In this interview, I speak to Rob Spillman about how Tin House is working to make sure women are more equally represented within its pages. He also suggests that other publishers can and should follow Tin House‘s lead. Rob received the 2015 VIDO award from VIDA in recognition of his work with women writers.
Laurie: I’m really honored to have you as an interviewee for the Women Writers School blog. I’ve been a fan since I read your comments in The Guardian about how you set to work evening up the representation of men and women in Tin House following the first Vida Count. In fact, I’ve already written about those comments here on the blog and in my manifesto for the business. Could you tell us some more about how you did this? I mean, you say you put in a lot more effort with women – how did you actually work with them?
Rob: We found that women were a lot less likely to re-submit after being rejected, even with an explicit request to please send something else. So I am even more explicit now—I make sure to spell out that I really do want to see more work. At the same time, I find that I don’t have to work that hard with white straight men—we have been conditioned to privilege, so feel entitled to keep submitting, even in the face of zero encouragement. I also try to spread the word when I do presentations and interviews.
On a practical level, I also keep running counts on gender balance and inclusion, just to make sure we’re on track. If you aren’t paying attention, then nothing will change
Laurie: Do you think it’s possible that this could be a model for other publishers to take up? Do you think any other publishers are likely to follow in Tin House’s footsteps?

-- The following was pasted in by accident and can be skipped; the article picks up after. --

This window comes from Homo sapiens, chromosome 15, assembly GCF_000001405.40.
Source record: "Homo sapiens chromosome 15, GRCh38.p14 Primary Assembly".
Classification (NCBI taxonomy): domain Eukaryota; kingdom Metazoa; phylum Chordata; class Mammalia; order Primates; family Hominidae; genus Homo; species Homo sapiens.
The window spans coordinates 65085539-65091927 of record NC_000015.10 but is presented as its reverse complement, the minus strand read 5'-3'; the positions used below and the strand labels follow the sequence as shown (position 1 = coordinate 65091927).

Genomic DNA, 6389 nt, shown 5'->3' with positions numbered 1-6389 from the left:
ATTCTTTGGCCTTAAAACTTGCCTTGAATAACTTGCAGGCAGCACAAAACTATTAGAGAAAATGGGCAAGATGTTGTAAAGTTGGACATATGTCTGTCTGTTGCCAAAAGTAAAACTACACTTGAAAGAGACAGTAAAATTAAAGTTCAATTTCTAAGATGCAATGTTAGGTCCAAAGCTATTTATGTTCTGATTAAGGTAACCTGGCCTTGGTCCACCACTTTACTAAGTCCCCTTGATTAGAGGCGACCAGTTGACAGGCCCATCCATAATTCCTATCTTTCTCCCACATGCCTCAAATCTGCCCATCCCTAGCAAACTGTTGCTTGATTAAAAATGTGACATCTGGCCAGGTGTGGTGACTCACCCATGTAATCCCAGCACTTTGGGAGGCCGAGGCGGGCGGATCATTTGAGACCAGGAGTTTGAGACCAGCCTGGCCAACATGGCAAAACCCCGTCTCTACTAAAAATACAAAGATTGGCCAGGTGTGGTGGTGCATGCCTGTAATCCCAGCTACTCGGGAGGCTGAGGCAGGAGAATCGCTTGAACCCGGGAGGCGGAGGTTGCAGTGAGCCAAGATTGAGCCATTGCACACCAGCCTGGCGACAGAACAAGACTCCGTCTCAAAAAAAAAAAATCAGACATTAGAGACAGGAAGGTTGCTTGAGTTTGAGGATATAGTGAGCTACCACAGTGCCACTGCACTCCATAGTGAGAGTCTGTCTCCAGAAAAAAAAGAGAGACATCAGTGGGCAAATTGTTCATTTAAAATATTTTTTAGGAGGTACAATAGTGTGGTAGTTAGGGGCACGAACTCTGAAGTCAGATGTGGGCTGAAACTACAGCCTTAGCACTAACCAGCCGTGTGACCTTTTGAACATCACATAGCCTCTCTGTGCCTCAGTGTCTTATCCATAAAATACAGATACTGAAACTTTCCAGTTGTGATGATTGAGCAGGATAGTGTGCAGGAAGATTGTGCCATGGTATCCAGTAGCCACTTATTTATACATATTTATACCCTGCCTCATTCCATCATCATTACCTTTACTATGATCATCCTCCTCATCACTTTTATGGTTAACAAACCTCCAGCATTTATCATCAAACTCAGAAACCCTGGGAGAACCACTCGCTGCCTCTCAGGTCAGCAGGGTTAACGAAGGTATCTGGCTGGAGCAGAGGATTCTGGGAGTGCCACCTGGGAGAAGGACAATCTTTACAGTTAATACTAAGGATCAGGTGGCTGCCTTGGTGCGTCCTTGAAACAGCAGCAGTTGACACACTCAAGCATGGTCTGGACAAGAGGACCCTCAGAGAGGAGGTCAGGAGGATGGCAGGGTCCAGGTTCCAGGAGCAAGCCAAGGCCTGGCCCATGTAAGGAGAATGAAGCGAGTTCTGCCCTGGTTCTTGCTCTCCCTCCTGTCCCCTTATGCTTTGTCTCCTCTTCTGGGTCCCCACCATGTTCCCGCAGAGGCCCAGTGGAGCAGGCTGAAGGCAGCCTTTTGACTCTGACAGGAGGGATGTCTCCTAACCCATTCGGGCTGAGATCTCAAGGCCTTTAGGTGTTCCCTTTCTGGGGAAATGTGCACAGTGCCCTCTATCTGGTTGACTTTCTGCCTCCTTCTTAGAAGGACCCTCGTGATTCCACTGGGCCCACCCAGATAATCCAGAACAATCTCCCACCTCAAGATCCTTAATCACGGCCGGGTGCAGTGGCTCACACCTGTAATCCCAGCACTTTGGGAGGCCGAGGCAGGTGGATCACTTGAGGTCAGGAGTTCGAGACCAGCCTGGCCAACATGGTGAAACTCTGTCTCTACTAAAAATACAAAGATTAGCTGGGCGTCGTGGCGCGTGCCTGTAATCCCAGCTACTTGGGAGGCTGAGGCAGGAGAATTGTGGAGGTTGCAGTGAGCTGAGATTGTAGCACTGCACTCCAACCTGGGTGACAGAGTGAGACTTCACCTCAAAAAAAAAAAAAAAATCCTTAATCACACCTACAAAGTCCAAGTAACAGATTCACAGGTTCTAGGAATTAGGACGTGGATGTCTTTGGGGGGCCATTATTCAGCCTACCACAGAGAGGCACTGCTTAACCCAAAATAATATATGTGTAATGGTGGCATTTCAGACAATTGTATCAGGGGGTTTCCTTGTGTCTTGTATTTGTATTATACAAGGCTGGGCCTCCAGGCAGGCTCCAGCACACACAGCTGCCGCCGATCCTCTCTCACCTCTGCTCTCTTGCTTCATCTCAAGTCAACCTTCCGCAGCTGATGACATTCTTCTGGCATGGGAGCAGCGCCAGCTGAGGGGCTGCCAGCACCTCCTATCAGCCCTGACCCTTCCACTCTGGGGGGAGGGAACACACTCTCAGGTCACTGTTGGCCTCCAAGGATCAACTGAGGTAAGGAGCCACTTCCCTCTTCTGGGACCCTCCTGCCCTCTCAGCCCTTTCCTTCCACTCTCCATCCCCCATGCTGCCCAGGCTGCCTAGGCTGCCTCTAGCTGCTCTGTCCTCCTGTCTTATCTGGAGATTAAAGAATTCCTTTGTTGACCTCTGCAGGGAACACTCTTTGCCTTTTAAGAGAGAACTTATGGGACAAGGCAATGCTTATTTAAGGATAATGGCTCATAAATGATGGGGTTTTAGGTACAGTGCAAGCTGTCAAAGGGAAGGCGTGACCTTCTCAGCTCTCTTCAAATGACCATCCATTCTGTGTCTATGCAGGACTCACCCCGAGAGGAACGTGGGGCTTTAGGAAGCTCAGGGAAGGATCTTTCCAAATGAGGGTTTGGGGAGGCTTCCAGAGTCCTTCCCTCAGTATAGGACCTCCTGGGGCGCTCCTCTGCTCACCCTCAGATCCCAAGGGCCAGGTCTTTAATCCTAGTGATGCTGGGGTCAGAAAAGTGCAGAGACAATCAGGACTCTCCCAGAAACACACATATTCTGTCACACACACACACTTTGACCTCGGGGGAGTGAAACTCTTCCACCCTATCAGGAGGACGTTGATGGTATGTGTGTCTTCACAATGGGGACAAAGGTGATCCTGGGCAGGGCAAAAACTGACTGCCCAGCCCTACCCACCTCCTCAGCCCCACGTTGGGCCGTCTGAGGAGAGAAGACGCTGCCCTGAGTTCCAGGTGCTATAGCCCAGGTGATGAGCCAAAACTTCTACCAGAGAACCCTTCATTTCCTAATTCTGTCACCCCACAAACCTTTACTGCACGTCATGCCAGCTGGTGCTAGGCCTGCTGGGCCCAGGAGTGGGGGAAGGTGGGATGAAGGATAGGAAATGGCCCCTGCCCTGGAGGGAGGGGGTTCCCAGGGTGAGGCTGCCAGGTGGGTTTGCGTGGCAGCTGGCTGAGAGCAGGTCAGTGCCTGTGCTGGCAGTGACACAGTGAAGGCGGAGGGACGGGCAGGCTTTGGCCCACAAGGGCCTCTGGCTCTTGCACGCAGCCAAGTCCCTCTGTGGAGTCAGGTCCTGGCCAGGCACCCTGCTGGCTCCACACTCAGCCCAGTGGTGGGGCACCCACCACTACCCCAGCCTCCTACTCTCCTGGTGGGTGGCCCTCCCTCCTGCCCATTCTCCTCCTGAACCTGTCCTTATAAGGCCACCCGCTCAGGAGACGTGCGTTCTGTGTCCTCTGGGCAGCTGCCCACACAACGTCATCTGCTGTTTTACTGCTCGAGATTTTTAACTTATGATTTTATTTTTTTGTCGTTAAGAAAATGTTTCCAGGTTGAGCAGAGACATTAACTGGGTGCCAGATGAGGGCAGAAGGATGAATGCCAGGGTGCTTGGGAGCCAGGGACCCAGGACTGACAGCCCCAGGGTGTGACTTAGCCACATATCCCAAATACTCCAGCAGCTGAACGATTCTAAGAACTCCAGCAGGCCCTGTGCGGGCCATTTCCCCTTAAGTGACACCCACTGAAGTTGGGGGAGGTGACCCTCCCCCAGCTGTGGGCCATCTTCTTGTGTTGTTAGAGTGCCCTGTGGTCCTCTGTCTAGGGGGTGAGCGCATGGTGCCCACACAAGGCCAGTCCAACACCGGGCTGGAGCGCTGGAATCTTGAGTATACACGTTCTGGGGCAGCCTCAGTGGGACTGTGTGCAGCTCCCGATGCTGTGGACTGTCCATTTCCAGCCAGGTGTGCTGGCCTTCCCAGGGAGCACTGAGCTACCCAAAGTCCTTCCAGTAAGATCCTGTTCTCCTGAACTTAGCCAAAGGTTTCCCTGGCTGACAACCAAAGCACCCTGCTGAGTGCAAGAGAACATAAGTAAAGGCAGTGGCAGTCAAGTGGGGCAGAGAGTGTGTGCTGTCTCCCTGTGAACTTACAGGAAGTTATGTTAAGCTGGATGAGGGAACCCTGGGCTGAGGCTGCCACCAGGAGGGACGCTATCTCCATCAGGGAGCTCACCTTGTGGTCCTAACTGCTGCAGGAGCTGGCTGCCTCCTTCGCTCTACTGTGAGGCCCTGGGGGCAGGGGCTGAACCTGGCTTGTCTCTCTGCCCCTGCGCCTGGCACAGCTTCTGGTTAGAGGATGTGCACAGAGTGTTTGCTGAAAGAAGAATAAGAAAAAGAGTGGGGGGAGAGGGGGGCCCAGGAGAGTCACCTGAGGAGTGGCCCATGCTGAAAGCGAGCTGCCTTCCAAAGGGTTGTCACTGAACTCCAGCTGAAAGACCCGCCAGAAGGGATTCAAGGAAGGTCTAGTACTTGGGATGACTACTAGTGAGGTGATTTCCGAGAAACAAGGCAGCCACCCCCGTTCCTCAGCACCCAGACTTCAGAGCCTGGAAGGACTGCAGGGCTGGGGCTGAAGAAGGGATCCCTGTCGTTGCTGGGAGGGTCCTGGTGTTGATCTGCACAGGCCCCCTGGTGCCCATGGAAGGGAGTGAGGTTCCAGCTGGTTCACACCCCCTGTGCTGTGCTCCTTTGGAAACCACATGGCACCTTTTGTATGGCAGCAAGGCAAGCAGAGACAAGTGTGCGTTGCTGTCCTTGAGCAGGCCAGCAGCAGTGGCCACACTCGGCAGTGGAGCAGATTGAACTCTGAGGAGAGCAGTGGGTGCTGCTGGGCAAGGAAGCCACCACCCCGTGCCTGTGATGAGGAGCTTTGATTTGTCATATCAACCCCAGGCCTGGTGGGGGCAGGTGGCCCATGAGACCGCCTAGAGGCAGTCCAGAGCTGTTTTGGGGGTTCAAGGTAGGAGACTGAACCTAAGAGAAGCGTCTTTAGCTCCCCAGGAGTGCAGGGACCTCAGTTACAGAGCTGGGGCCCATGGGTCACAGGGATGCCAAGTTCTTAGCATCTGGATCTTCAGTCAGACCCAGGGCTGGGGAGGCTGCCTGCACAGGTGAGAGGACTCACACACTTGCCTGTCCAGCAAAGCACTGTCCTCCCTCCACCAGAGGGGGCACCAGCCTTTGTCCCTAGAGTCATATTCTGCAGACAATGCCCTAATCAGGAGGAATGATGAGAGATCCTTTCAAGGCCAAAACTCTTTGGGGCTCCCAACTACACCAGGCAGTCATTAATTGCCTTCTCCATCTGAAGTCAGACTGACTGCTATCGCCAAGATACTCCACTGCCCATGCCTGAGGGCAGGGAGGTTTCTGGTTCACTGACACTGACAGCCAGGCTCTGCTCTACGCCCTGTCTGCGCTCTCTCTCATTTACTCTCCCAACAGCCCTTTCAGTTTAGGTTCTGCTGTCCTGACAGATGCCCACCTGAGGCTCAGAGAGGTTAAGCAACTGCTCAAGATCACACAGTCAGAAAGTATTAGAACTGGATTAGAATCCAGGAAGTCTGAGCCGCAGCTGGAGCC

Rob: I think so. VIDA has done an invaluable service in calling out gender imbalances, and you can’t get away with it or do public events with an all white male panel without getting a lot of justified blowback. I have absolutely no patience for fellow editors who claim ‘It is so hard’. It isn’t hard. It only requires paying vigilance and a total team effort.
Laurie: I suspect that making Tin House a successful, award-winning example of how you can get more women writers into the pages of a literary magazine may have ruffled some feathers. Have you received any pushback from the publishing industry or elsewhere?
Rob: Not really. I’ve only heard complaints about how hard it is (see above) and questions about whether quality suffered—which is ridiculous. There are so many brilliant women writers out there, as there always have been, but now there are more means for them to be published more widely.
Laurie: One of my professional goals is to get more and more women writers promoting themselves and each other online. I see this as a feminist project and possibly a way to get the public and/or the publishing industry to sit up and take notice of all the talent there is amongst women writers. We can develop so much grassroots energy and interest using all the online tools available to us now. I think this is key to changing the perception of women writers for the better. Would you agree?
Rob: Whew, there’s a lot to this question. Short answer—yes. And it goes to all levels. When I ask my students at Columbia to give me examples of successful pieces to share in class, it invariably skews more toward male writers. This is a chance to put forward under-represented writers. Any chance, take it. And this goes for putting together readings, who you are promoting on social media, reviews, awards, etc… And even the language in how writers are talked about—male writers have no problem calling each other “geniuses”.
Laurie: Do you recommend that your authors at Tin House do some of their own marketing? What methods or strategies do you think are most effective?
Rob: Most writers have to market themselves. My advice is to think of the publishing world as an ecosystem—you only get what you put into it. So be genuine in supporting other writers on social media, with readings, reviews. If you do this with genuine enthusiasm, when you have something out in the world, people will pay it forward.
Laurie: The 2016 Vida results will be coming out soon. How did Tin House do?
Rob: According to our internal numbers, we’re doing really well.
Laurie: Do you have any new projects or upcoming publications you’d like to tell us about?
Rob: I’m excited that our bestselling book this year is by a female poet of color—Morgan Parker’s There are More Beautiful Things Than Beyoncé. Success breeds success and we’re seeing a lot of great submissions by women and people of color.